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Kentucky River Authority

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Kentucky River Authority

The Kentucky River Authority is an agency of the Commonwealth of Kentucky. Its major purpose is to operate and maintain a set of locks and dams (specifically Locks 5 through 14) along the course of the Kentucky River which was originally built by the U.S. Army Corps of Engineers and are now in the process of being deeded over to the Authority. The KRA was established in 1986.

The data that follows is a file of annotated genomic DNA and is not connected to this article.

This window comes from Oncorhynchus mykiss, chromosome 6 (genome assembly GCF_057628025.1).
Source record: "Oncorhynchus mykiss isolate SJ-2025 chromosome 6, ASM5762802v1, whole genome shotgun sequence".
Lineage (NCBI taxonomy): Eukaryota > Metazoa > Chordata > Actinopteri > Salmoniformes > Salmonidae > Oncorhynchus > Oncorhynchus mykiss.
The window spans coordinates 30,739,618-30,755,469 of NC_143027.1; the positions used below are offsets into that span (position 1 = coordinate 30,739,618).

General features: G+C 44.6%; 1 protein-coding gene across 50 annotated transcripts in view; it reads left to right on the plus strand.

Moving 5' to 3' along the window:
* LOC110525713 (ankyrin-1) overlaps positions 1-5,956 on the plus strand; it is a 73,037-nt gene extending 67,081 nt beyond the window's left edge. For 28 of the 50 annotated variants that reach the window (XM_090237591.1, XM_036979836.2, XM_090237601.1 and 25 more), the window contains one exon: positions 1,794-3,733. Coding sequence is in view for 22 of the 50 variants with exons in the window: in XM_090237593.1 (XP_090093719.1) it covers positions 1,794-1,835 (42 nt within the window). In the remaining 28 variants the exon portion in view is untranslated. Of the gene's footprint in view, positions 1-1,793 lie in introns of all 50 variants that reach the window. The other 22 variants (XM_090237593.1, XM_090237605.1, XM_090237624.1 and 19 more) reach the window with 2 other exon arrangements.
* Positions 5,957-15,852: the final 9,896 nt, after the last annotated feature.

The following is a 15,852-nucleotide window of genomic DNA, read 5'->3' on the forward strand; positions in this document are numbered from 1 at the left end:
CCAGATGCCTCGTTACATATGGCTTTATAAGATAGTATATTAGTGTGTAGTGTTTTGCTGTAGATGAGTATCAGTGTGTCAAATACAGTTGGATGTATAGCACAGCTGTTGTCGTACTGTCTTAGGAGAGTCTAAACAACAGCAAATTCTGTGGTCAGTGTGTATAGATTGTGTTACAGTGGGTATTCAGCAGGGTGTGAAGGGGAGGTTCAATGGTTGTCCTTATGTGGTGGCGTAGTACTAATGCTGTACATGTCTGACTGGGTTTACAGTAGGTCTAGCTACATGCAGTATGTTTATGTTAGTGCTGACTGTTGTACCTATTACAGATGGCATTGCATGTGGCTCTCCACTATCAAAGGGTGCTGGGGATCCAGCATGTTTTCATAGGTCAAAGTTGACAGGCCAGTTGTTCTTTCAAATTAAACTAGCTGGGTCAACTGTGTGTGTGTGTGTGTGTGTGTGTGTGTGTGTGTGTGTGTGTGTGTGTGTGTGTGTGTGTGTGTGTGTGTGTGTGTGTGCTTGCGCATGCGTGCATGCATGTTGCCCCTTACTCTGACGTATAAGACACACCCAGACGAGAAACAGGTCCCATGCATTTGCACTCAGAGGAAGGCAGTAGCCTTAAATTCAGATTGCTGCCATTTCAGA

This system makes the Kentucky River navigable throughout its entire 259 mile (437 km) length from its mouth into the Ohio River all the way up to its headwaters at the confluence of the North and South Forks. However, it is not available for efficient use by many of the modern barge tows due to the relatively small size of the locks and the fact that the channel is maintained to only a six-foot draft rather than the nine-foot draft that is more typical and the standard used on most major river systems in the U.S. The Authority also works to prevent water pollution as much as is practicable along the Kentucky River Basin, in large measure because the stream is the source of the drinking water for approximately one-sixth of all Kentucky residents. The Authority's responsibility for water quality was added to its mission in 1988 after a serious and prolonged drought brought issues of water quality and availability to the fore. In fact, the system is now operated more for the purpose of maintaining a secure supply of drinkable water for Lexington and other communities than it is to maximize navigation.

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